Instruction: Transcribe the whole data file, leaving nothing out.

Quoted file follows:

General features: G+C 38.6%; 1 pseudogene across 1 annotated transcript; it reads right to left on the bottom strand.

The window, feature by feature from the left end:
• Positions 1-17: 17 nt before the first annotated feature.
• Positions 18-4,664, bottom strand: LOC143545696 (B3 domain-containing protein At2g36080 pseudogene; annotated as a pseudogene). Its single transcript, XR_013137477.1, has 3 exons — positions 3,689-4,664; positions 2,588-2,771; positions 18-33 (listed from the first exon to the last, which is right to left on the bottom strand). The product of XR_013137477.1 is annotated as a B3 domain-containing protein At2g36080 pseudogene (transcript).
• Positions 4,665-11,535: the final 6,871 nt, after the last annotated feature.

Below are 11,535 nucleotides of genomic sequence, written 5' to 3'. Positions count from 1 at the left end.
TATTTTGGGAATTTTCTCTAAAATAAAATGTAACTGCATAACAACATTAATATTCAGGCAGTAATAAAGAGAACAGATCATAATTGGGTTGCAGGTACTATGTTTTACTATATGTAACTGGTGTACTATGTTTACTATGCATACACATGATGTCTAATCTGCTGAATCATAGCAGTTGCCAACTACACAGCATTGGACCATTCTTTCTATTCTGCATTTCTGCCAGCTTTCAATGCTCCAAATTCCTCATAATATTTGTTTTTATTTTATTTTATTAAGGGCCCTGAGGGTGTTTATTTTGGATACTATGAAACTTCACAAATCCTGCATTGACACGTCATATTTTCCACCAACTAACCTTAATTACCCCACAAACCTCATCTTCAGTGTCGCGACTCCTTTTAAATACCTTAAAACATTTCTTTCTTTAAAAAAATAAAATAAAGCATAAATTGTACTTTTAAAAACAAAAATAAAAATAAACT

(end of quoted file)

General features: G+C 38.6%; 1 pseudogene across 1 annotated transcript; it reads right to left on the bottom strand.

The window, feature by feature from the left end:
• Positions 1-17: 17 nt before the first annotated feature.
• Positions 18-4,664, bottom strand: LOC143545696 (B3 domain-containing protein At2g36080 pseudogene; annotated as a pseudogene). Its single transcript, XR_013137477.1, has 3 exons — positions 3,689-4,664; positions 2,588-2,771; positions 18-33 (listed from the first exon to the last, which is right to left on the bottom strand). The product of XR_013137477.1 is annotated as a B3 domain-containing protein At2g36080 pseudogene (transcript).
• Positions 4,665-11,535: the final 6,871 nt, after the last annotated feature.

Below are 11,535 nucleotides of genomic sequence, written 5' to 3'. Positions count from 1 at the left end.
TATTTTGGGAATTTTCTCTAAAATAAAATGTAACTGCATAACAACATTAATATTCAGGCAGTAATAAAGAGAACAGATCATAATTGGGTTGCAGGTACTATGTTTTACTATATGTAACTGGTGTACTATGTTTACTATGCATACACATGATGTCTAATCTGCTGAATCATAGCAGTTGCCAACTACACAGCATTGGACCATTCTTTCTATTCTGCATTTCTGCCAGCTTTCAATGCTCCAAATTCCTCATAATATTTGTTTTTATTTTATTTTATTAAGGGCCCTGAGGGTGTTTATTTTGGATACTATGAAACTTCACAAATCCTGCATTGACACGTCATATTTTCCACCAACTAACCTTAATTACCCCACAAACCTCATCTTCAGTGTCGCGACTCCTTTTAAATACCTTAAAACATTTCTTTCTTTAAAAAAATAAAATAAAGCATAAATTGTACTTTTAAAAACAAAAATAAAAATAAACT